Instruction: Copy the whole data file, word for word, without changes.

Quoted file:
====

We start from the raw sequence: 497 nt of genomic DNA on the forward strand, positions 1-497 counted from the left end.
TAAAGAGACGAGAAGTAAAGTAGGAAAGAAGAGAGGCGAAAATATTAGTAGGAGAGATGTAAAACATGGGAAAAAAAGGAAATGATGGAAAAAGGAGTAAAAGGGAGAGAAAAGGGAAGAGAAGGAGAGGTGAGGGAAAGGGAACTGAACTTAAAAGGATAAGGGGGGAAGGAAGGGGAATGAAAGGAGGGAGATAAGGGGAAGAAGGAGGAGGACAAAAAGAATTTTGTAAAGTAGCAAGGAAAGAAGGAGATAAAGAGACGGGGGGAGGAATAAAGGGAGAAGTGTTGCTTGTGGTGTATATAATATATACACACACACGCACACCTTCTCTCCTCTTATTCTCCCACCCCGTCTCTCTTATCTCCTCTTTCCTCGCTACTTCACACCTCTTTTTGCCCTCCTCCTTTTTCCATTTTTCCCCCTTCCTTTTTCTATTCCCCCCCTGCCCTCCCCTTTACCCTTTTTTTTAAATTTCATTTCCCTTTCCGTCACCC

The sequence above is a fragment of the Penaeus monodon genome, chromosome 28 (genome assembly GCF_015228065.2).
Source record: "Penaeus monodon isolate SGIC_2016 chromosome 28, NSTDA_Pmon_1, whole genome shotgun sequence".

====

We start from the raw sequence: 497 nt of genomic DNA on the forward strand, positions 1-497 counted from the left end.
TAAAGAGACGAGAAGTAAAGTAGGAAAGAAGAGAGGCGAAAATATTAGTAGGAGAGATGTAAAACATGGGAAAAAAAGGAAATGATGGAAAAAGGAGTAAAAGGGAGAGAAAAGGGAAGAGAAGGAGAGGTGAGGGAAAGGGAACTGAACTTAAAAGGATAAGGGGGGAAGGAAGGGGAATGAAAGGAGGGAGATAAGGGGAAGAAGGAGGAGGACAAAAAGAATTTTGTAAAGTAGCAAGGAAAGAAGGAGATAAAGAGACGGGGGGAGGAATAAAGGGAGAAGTGTTGCTTGTGGTGTATATAATATATACACACACACGCACACCTTCTCTCCTCTTATTCTCCCACCCCGTCTCTCTTATCTCCTCTTTCCTCGCTACTTCACACCTCTTTTTGCCCTCCTCCTTTTTCCATTTTTCCCCCTTCCTTTTTCTATTCCCCCCCTGCCCTCCCCTTTACCCTTTTTTTTAAATTTCATTTCCCTTTCCGTCACCC

The sequence above is a fragment of the Penaeus monodon genome, chromosome 28 (genome assembly GCF_015228065.2).
Source record: "Penaeus monodon isolate SGIC_2016 chromosome 28, NSTDA_Pmon_1, whole genome shotgun sequence".